Under the Hood

While the notion of a 3-cylinder engine powering a Mini crossover SUV sounds like a potential cause for concern, the turbocharged 1.5-liter in the standard Countryman has more horsepower than the engine in the 2016 base model, and nearly as much torque as the previous Cooper Countryman S. The base 2019 Mini Countryman isn’t quick, but it's faster than you'd think. It's backed by a 6-speed manual, a 6-speed automatic or an 8-speed automatic, all of which are programmed to wring out every bit of this engine's power. Most people are likely to choose the 2.0-liter turbocharged 4-cylinder, given its blend of power and fuel economy. With the four, you can choose a 6-speed manual or an 8-speed automatic with or without paddle shifters. The plug-in hybrid, the Cooper S E ALL4, uses the 2.0-liter 4-cylinder engine paired with an electric motor for a combined 221 horsepower. AWD is standard, as is a 6-speed automatic transmission.

1.5-liter turbocharged inline-3 (Countryman)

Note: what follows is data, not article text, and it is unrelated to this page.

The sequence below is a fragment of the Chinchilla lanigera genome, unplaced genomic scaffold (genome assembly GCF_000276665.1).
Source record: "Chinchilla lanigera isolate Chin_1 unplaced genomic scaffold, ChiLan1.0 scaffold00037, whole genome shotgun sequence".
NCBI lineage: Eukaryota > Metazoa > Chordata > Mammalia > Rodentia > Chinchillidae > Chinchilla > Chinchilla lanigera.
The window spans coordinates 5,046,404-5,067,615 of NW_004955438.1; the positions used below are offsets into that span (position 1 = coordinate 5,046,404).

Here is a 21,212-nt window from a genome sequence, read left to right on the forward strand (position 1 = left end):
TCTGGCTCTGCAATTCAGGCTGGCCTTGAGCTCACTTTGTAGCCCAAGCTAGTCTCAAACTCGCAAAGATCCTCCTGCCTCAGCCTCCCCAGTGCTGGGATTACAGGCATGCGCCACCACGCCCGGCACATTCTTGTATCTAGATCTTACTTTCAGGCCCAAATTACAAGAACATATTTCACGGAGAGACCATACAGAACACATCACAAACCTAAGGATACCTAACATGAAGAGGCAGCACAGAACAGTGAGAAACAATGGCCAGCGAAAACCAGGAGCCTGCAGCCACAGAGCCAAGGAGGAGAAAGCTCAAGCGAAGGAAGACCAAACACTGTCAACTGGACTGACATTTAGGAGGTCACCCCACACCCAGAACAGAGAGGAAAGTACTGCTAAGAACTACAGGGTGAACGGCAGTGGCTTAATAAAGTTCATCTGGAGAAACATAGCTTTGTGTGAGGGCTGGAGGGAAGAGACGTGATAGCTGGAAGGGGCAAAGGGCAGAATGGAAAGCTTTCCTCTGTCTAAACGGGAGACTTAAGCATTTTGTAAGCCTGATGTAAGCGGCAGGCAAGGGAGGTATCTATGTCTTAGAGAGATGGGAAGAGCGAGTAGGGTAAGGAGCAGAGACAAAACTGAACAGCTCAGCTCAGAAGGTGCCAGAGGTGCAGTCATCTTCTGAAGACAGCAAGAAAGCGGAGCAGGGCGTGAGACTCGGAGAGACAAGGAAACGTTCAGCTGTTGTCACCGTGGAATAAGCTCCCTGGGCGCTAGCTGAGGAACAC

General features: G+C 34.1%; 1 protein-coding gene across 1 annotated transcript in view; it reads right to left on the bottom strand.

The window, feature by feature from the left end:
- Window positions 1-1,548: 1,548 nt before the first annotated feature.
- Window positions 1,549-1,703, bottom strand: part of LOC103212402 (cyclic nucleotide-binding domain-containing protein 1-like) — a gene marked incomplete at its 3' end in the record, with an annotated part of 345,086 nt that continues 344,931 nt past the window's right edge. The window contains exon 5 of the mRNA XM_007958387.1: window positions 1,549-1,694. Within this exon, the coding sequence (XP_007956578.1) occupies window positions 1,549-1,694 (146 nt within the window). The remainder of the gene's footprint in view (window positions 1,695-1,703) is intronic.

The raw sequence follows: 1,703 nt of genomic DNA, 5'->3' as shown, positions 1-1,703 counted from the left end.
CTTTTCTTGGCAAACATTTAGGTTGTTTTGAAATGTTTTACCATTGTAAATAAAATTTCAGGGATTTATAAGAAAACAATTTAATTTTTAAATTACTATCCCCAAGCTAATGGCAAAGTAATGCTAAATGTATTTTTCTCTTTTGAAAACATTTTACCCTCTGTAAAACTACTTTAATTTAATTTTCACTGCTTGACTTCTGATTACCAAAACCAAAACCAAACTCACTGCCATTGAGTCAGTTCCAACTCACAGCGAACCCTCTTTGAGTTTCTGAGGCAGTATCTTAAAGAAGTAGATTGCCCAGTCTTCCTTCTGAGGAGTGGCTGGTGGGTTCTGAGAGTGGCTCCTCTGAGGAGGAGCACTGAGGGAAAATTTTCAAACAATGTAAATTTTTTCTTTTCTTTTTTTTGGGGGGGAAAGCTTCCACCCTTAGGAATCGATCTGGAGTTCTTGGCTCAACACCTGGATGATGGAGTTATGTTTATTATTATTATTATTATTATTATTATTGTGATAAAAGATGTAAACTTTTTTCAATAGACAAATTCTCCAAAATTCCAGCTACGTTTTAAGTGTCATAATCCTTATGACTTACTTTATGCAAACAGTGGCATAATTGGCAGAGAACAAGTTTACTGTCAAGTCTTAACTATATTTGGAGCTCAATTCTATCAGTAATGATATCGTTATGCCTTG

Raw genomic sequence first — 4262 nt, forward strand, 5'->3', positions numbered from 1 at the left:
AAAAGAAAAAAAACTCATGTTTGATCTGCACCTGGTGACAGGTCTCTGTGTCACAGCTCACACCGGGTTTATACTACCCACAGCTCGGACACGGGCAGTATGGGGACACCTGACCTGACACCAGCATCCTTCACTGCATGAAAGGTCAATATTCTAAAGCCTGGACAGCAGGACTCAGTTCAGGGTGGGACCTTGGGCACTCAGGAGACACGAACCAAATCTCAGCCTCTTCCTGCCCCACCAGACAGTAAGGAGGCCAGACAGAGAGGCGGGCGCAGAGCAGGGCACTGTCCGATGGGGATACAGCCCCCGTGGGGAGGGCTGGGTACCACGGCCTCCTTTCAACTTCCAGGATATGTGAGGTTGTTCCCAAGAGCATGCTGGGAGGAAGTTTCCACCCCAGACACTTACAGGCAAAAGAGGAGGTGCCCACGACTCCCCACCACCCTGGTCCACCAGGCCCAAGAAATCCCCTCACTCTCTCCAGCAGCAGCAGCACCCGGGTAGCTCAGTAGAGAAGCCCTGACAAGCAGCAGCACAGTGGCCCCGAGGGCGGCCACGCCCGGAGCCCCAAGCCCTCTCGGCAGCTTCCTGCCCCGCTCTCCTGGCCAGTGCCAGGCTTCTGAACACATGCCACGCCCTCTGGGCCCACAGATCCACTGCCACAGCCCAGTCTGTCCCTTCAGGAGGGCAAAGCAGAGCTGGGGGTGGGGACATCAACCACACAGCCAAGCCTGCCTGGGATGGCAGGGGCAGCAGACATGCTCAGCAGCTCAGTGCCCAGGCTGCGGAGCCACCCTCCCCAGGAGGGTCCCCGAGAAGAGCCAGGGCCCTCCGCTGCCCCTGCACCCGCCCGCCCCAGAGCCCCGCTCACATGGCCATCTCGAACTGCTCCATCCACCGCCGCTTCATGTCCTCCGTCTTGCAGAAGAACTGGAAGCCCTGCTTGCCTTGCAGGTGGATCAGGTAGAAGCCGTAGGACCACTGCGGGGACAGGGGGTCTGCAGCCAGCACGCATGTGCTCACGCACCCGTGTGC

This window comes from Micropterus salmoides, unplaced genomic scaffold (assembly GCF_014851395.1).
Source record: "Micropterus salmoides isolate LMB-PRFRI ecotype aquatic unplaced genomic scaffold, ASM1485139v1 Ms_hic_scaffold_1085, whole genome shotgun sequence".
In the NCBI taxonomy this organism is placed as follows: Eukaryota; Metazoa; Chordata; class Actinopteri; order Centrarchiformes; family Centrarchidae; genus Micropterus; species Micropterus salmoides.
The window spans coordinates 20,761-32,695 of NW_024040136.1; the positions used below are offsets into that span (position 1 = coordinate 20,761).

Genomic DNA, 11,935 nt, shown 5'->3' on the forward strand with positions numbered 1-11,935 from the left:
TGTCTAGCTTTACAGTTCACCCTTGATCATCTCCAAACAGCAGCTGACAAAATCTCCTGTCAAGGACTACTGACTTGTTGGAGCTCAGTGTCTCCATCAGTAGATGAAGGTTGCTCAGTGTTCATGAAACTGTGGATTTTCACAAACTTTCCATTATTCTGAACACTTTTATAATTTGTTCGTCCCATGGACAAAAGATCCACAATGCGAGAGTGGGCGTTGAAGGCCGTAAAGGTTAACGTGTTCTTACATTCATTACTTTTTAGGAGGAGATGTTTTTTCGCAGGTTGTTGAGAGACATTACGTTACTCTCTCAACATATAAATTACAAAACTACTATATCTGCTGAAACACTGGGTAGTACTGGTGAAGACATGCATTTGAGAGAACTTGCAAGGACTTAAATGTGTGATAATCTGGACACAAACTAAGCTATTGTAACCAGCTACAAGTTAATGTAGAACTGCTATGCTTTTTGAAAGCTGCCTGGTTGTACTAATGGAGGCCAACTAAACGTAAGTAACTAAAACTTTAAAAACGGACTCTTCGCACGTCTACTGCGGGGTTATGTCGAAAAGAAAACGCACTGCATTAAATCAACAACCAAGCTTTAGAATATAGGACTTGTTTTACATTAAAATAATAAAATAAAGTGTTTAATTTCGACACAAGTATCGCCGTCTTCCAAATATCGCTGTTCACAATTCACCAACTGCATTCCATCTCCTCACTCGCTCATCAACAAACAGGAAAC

134 horsepower @ 4,400 rpm
162 lb-ft of torque @ 1,250 rpm
EPA city/highway fuel economy: 24/33 mpg (FWD, manual), 24/32 mpg (FWD, automatic), 22/32 mpg (AWD, manual), 23/30 mpg (AWD, automatic)

2.0-liter turbocharged inline-4 (S Countryman)
189 horsepower @ 5,000 rpm
207 lb-ft of torque @ 1,350 rpm
EPA city/highway fuel economy: 23/32 mpg (FWD, automatic), 21/30 mpg (AWD, manual), 22/31 mpg (AWD, automatic)

2.0-liter turbocharged inline-4 (John Cooper Works Countryman)
228 horsepower @ 5,200 rpm
258 lb-ft of torque @ 1,450 rpm
EPA city/highway fuel economy: 21/30 mpg (manual), 22/30 mpg (automatic)

2.0-liter turbocharged inline-4/electric motor assist (S E ALL4 Countryman)
221 horsepower (combined)
284 lb-ft of torque @ 1,350 rpm (combined)
EPA city/highway fuel economy: 27 mpg combined, 65 mpge

Pricing Notes

The 2019 Mini Cooper Countryman in base front-wheel-drive form has a Manufacturer’s Suggested Retail Price (MSRP) of $27,750; the AWD version starts at $29,750. A front-drive Countryman S (powered by the 4-cylinder) is priced at $31,750, while the ALL4 AWD version is a bargain at $32,250, only $500 more. Next up is the plug-in hybrid, the Cooper S E ALL4 -- it lists for $37,750, which is $1,000 less expensive than the top Countryman, the potent John Cooper Works model, priced at $38,750. All prices include a destination fee of $850. Vehicles such as the Audi Q3 and Mercedes-Benz GLA are considerably more expensive. Historically, the Countryman has held its value quite well against the competition.